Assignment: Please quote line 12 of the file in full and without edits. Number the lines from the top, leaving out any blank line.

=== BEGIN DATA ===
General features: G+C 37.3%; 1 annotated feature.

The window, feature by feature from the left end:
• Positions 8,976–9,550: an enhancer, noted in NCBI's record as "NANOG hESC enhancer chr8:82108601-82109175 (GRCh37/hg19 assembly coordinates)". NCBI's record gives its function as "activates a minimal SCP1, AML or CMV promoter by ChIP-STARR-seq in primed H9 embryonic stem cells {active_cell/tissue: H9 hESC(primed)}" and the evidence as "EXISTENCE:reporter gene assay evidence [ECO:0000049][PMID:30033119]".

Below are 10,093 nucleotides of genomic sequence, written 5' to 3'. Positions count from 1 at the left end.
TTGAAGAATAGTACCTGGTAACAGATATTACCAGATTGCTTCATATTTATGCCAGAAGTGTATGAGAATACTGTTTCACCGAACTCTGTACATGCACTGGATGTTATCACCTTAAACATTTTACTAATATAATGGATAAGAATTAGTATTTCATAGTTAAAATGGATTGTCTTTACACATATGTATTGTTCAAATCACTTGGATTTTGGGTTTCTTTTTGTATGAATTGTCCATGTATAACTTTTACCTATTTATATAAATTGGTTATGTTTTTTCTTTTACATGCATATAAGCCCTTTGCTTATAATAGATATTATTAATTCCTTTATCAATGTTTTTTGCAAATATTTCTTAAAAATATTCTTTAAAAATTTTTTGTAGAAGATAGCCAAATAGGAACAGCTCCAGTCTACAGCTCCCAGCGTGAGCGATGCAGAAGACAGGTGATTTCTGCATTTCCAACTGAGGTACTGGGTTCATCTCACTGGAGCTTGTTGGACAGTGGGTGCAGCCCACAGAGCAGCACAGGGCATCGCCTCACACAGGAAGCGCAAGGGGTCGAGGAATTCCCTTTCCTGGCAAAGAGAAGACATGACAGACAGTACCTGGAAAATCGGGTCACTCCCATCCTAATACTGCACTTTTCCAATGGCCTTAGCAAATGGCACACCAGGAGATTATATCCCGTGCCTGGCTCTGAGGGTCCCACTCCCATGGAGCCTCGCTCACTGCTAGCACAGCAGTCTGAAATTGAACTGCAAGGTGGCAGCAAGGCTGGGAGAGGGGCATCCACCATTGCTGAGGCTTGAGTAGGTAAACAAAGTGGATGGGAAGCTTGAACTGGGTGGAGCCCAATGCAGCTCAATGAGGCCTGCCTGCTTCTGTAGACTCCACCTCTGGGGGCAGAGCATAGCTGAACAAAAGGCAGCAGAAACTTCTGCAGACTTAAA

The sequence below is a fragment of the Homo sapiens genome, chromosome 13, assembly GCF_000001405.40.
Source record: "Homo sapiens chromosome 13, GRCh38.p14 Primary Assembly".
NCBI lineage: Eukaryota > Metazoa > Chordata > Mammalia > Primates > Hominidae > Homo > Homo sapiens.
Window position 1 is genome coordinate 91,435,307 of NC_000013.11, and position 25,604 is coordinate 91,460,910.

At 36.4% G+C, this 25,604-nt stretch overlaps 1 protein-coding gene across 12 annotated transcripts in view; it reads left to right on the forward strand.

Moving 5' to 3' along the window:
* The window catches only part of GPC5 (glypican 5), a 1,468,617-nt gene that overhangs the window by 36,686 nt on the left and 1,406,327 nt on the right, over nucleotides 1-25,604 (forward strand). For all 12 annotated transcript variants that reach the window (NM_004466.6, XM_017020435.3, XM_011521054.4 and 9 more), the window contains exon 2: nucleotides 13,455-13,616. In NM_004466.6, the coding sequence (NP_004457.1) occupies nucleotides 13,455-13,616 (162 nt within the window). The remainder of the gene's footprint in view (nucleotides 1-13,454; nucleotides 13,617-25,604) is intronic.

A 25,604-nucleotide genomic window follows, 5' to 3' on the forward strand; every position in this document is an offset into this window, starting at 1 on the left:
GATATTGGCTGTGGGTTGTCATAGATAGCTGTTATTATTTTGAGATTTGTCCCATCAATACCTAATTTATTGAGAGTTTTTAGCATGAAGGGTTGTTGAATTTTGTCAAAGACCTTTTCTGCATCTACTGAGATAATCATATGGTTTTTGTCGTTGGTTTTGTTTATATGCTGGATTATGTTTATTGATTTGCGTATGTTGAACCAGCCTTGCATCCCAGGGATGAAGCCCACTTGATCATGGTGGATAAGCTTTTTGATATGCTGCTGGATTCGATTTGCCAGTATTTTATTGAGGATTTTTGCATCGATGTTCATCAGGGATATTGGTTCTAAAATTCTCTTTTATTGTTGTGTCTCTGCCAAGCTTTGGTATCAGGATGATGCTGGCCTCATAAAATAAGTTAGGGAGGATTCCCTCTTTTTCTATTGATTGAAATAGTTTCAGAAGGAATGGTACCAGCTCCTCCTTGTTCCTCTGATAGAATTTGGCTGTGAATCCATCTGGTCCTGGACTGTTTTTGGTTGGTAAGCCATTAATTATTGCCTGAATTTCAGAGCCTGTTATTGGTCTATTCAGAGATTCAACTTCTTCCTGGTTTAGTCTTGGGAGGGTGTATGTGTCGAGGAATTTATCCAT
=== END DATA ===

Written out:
* The window catches only part of GPC5 (glypican 5), a 1,468,617-nt gene that overhangs the window by 36,686 nt on the left and 1,406,327 nt on the right, over nucleotides 1-25,604 (forward strand). For all 12 annotated transcript variants that reach the window (NM_004466.6, XM_017020435.3, XM_011521054.4 and 9 more), the window contains exon 2: nucleotides 13,455-13,616. In NM_004466.6, the coding sequence (NP_004457.1) occupies nucleotides 13,455-13,616 (162 nt within the window). The remainder of the gene's footprint in view (nucleotides 1-13,454; nucleotides 13,617-25,604) is intronic.